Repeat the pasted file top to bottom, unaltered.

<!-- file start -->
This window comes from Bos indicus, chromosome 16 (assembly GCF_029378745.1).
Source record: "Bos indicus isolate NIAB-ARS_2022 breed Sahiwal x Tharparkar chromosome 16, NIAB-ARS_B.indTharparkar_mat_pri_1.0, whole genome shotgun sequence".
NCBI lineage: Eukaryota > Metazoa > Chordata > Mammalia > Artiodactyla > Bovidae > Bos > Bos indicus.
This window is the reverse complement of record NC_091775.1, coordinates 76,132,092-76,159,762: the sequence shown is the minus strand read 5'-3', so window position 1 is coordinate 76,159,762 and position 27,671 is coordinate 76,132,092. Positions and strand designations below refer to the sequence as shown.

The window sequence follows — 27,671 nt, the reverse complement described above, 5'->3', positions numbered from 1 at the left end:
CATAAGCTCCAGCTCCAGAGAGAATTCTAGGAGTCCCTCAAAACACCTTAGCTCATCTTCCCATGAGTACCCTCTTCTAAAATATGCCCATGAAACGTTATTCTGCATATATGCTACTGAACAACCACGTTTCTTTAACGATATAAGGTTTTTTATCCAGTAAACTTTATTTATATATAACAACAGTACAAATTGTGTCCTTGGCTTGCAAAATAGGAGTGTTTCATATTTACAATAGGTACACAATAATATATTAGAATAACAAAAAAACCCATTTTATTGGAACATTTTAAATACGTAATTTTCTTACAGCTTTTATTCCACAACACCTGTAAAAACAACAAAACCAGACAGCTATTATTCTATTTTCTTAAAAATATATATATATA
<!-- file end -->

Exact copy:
This window comes from Bos indicus, chromosome 16 (assembly GCF_029378745.1).
Source record: "Bos indicus isolate NIAB-ARS_2022 breed Sahiwal x Tharparkar chromosome 16, NIAB-ARS_B.indTharparkar_mat_pri_1.0, whole genome shotgun sequence".
NCBI lineage: Eukaryota > Metazoa > Chordata > Mammalia > Artiodactyla > Bovidae > Bos > Bos indicus.
This window is the reverse complement of record NC_091775.1, coordinates 76,132,092-76,159,762: the sequence shown is the minus strand read 5'-3', so window position 1 is coordinate 76,159,762 and position 27,671 is coordinate 76,132,092. Positions and strand designations below refer to the sequence as shown.

The window sequence follows — 27,671 nt, the reverse complement described above, 5'->3', positions numbered from 1 at the left end:
CATAAGCTCCAGCTCCAGAGAGAATTCTAGGAGTCCCTCAAAACACCTTAGCTCATCTTCCCATGAGTACCCTCTTCTAAAATATGCCCATGAAACGTTATTCTGCATATATGCTACTGAACAACCACGTTTCTTTAACGATATAAGGTTTTTTATCCAGTAAACTTTATTTATATATAACAACAGTACAAATTGTGTCCTTGGCTTGCAAAATAGGAGTGTTTCATATTTACAATAGGTACACAATAATATATTAGAATAACAAAAAAACCCATTTTATTGGAACATTTTAAATACGTAATTTTCTTACAGCTTTTATTCCACAACACCTGTAAAAACAACAAAACCAGACAGCTATTATTCTATTTTCTTAAAAATATATATATATA